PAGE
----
An added challenge is many aircraft don’t use ADS-B communications to report their location, known as non-cooperative aircraft. Hardy-Smith said it’s estimated that as many as 30 to 70% of all aircraft, including things like hot air balloons, don’t use ADS-B. If they did, “it wouldn’t be so much of a problem,” he said.

“This is the hard stuff that we are trying to do, to use our technology to be able to see those non-operative aircraft and then also be a last line of defense. Even if you are a pilot on board an aircraft…there’s a fair chance that you’re going to miss some of the other aircraft, that you will not see the aircraft out there. So, to have another system as a last line of defense, to give you some time to be able to get out of the way of aircraft, is a good thing,” he said.


The company has completed more than a dozen BVLOS test programs around the world and has received permission to fly BVLOS in the United States, Canada, the United Kingdom, India and South Africa.

The system uses commercial, off-the-shelf machine vision cameras. Depending on the configuration, Casia can sport one to six cameras, streaming the video so the system can see the entire surrounding airspace multiple times a second.

The original Casia is a single-camera system, typically mounted on the nose of the aircraft, such as on a Censys Technologies Sentaero 5 drone. “They sell more of our Casia systems than I think anybody else,” Hardy-Smith said. “They’ve been really successful with this aircraft.”

The system sees 80 degrees horizontally and 50 degrees vertically. The Casia X, by contrast, can carry up to six cameras, although it’s more frequently used with five, which gives it a 360-degree field of view.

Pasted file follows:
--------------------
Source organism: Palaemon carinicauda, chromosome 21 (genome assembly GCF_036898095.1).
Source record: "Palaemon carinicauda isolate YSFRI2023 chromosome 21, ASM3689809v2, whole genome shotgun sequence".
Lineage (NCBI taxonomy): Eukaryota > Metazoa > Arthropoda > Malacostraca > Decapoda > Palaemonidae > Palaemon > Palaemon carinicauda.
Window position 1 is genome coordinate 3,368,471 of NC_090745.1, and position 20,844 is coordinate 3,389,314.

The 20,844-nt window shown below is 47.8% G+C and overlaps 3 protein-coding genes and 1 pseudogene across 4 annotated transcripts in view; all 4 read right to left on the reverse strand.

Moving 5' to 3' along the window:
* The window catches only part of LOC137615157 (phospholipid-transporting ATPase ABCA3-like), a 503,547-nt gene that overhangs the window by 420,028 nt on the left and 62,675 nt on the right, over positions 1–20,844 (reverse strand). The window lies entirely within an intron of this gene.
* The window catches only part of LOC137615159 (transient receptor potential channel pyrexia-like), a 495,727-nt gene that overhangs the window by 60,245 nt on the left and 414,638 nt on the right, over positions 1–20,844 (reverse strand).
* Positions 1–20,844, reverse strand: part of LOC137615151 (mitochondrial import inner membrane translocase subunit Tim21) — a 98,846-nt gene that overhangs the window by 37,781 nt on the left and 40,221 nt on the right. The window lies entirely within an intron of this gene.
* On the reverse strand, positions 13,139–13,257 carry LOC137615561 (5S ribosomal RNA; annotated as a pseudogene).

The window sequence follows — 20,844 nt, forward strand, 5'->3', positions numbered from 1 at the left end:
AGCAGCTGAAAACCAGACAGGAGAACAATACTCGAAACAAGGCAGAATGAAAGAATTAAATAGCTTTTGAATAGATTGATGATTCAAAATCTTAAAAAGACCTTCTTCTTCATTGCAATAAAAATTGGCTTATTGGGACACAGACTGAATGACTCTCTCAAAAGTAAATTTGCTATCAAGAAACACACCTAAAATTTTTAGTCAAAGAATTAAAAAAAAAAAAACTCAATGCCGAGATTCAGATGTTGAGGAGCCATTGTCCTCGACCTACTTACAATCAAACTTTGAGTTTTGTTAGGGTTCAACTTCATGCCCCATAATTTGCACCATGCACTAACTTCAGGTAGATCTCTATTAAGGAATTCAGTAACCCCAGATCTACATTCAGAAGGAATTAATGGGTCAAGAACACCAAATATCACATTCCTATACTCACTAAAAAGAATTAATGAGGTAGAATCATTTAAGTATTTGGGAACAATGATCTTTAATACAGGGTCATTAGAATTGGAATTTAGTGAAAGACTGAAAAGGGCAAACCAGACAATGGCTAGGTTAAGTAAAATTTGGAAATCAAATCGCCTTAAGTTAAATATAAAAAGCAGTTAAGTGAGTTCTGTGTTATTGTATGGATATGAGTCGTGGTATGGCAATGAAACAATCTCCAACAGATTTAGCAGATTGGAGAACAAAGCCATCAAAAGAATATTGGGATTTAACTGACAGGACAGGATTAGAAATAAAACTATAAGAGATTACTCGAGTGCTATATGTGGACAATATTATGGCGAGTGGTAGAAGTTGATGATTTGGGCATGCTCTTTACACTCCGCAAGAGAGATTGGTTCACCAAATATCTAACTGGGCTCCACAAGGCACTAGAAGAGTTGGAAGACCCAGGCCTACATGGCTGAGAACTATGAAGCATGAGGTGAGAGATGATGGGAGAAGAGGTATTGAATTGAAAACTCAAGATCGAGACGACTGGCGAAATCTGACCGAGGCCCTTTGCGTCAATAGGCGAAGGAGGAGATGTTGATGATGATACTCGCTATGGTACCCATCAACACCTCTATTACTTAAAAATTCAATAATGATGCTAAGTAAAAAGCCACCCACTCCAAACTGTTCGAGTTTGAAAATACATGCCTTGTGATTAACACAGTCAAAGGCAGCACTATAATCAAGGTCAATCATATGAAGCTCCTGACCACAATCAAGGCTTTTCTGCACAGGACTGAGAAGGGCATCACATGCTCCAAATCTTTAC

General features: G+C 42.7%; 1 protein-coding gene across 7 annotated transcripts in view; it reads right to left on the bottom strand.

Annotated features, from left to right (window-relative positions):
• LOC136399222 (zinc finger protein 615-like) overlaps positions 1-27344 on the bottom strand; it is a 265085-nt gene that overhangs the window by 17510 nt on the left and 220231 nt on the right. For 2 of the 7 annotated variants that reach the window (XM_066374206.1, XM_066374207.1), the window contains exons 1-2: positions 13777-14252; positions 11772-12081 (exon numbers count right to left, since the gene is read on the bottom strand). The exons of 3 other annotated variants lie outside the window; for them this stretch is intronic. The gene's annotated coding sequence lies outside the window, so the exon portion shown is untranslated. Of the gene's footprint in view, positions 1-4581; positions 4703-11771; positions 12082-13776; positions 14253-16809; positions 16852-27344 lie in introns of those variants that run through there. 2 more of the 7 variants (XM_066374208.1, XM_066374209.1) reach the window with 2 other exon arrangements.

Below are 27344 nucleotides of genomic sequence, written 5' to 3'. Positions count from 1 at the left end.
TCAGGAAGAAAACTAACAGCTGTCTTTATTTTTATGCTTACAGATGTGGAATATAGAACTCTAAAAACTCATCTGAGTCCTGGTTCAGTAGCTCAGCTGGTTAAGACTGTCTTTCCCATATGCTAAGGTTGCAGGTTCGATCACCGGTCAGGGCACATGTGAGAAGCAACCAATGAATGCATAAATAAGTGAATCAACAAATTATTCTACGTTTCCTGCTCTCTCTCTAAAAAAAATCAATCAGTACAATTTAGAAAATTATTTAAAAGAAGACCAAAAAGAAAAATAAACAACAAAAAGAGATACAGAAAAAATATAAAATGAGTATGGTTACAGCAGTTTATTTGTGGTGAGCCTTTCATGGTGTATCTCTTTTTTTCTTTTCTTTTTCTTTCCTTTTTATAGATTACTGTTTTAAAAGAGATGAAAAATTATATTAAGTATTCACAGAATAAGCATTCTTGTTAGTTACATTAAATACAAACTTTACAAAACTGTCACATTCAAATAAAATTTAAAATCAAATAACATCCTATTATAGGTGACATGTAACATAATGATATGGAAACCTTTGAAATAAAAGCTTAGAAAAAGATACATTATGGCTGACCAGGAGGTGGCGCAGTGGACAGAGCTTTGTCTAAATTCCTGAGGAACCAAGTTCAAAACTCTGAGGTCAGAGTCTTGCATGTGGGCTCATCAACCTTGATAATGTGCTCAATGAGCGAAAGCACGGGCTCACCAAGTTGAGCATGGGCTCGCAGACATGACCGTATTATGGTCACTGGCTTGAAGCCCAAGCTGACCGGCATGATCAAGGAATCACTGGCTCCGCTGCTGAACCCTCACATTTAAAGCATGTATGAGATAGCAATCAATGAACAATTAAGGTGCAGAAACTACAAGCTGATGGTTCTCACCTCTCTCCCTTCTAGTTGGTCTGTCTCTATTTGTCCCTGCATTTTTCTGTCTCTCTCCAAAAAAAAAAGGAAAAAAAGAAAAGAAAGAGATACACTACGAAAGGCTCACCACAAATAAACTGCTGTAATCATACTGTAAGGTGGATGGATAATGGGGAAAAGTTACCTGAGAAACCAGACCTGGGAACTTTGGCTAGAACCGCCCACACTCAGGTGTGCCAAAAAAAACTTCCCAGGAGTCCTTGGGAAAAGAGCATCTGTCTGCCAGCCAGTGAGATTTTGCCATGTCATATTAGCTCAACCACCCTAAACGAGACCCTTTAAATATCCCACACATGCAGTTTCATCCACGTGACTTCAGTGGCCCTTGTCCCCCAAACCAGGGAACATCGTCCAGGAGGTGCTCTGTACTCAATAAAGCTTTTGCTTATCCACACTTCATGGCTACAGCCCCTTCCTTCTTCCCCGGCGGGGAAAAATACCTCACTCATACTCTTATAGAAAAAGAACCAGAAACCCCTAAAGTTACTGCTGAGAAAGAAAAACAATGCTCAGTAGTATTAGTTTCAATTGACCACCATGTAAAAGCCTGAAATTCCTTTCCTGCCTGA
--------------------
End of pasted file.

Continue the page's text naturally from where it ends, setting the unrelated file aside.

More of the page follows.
Casia X has a comparative weight penalty, as the cameras weigh 180 grams each with the lenses. They give it a great ability to track, however, Hardy-Smith said. “We can, with a six-camera system, track 60 intruding aircraft at any one time. Compare that with a human who has difficulty tracking two. And then, our detection rates are very high, over 99%.”

The Casia X goes on larger aircraft, including piloted general aviation planes. The six-camera setup allowed partner Becker Avionics, which supplies equipment to military and civilian aircraft, to incorporate it into the company’s AMU6500 Digital Audio Management Unit. The system draws on Casia’s alerts to detect a potential hazard and then alert the pilot through an audio cue coming from the apparent direction of where the hazard is.

“This allows the pilot, who’s maybe fighting fires in the Sierras, or something like that, to understand where that intruder aircraft is without having to look down at the instruments, because the workload is already way too high,” Hardy-Smith said.